The fire tower is worth a visit, even without the migration. So go!
I am not sure what their requirements to pop in on migration counts are all over, but we just climbed to the tower and were welcomed by all to join in.
They were set up on top of an old concrete block structure below the tower. They were happy to answer questions and share information while we watched the hawks.
Coming from an area where ducks, geese and cranes migrate in by the thousands, I was expecting a sky darkened with wings. But what really happens is that one or a handful of hawks will fly near enough to be spotted, get counted and then a break until another one or two are spotted. They don’t all fly right over, most head to the east a bit. Hawks don’t form groups, though a group is called a kettle. If they are together, it’s because they caught the same thermal. Much like people in an elevator together.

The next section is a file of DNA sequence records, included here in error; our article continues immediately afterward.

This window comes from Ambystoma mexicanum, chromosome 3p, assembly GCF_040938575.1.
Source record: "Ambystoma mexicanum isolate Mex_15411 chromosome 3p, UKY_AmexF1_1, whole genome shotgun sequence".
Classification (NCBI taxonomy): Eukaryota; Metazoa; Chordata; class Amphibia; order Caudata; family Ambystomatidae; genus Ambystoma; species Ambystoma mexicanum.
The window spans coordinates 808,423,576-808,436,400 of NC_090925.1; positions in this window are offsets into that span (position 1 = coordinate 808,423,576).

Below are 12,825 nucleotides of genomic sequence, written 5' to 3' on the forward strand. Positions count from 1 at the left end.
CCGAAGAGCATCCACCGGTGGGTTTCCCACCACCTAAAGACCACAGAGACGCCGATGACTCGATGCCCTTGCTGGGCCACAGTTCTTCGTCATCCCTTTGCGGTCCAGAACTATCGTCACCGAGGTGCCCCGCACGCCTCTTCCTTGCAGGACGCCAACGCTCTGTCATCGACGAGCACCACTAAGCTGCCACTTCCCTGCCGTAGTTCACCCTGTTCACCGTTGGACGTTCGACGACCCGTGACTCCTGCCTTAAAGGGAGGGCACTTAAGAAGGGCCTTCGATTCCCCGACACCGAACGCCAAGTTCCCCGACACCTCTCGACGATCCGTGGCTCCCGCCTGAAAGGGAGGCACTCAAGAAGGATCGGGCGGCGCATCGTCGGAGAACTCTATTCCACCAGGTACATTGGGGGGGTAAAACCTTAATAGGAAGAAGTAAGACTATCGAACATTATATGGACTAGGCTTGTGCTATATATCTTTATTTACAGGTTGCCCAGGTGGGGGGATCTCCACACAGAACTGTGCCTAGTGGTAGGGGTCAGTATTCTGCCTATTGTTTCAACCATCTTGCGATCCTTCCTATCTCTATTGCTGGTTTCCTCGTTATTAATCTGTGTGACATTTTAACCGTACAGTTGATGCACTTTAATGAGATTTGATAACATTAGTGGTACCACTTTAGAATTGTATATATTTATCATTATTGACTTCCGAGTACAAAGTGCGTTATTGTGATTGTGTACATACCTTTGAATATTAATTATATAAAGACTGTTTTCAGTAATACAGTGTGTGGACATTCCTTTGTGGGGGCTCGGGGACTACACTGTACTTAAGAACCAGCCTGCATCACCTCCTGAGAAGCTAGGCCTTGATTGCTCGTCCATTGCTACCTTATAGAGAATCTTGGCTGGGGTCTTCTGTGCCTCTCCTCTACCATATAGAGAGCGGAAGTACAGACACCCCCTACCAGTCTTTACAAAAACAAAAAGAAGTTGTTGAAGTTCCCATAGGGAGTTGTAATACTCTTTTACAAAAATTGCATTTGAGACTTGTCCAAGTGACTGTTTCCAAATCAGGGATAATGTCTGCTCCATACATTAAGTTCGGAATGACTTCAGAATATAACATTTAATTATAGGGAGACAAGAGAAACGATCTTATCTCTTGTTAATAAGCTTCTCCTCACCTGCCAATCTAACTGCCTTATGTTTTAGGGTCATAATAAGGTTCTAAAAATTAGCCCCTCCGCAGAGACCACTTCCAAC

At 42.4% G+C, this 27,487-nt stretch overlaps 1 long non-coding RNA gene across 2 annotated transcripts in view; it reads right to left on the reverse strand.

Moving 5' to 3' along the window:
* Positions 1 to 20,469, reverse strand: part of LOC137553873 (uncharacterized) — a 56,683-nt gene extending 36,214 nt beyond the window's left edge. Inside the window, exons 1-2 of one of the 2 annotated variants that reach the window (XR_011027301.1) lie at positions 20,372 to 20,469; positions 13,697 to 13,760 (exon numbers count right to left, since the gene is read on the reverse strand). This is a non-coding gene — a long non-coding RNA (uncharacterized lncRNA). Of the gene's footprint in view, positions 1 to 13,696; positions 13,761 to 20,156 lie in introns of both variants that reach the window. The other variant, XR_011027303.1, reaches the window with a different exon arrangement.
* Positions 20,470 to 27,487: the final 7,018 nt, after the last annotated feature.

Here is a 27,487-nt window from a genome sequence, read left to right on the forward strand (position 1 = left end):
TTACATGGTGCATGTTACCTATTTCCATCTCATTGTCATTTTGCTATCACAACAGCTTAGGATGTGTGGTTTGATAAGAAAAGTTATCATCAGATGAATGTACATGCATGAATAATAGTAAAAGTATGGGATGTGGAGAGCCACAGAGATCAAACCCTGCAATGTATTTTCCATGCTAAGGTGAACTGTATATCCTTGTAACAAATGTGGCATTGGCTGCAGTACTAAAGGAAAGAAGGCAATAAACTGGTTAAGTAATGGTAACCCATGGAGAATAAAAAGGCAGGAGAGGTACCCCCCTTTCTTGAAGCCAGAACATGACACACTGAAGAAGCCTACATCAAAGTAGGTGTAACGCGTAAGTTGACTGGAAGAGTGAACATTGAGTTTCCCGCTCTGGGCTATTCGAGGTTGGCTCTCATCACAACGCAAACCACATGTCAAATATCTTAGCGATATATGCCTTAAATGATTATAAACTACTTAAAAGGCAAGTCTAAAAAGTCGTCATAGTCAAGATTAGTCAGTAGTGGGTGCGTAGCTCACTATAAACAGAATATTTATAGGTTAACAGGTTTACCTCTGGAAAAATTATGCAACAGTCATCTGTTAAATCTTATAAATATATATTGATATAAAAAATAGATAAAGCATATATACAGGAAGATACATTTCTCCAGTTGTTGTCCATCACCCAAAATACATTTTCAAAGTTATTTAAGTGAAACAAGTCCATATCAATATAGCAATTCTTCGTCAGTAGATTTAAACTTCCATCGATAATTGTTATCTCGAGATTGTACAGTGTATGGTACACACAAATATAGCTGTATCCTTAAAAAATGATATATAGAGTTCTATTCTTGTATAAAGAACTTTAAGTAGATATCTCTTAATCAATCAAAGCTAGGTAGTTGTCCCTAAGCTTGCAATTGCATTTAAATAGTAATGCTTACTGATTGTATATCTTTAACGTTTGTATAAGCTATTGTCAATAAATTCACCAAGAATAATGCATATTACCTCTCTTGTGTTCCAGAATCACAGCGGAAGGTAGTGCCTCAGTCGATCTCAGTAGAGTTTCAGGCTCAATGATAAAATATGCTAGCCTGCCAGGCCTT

It was not a thrill a minute event by any stretch, but it was interesting and we learned a good bit about migrating birds of prey in general. It’s always worthwhile to talk to an expert in an area and these guys were VERY into birds. We saw mostly broadshouldered hawk, but a few red tail and some Osprey and one that they thought was a peregrine which the man called a para-grine. I have always said para-grin.
The climb is short and STEEP and I did complain about it and then felt extra wimpy when walking back down and passing an entire flock of retirees chatting and walking right up the darn hill sharing out butterscotch. Maybe when I am 70 I will be able to climb hills stoically. Maybe I need to get some butterscotch.
It’s not short enough to leave snacks and drinks in the car, like I did. Learn from my horrible mistake and at least tote some water. There is a trail that goes on past the tower, it ends at another view of the mountain where The Great Channels are located. We headed there the next day!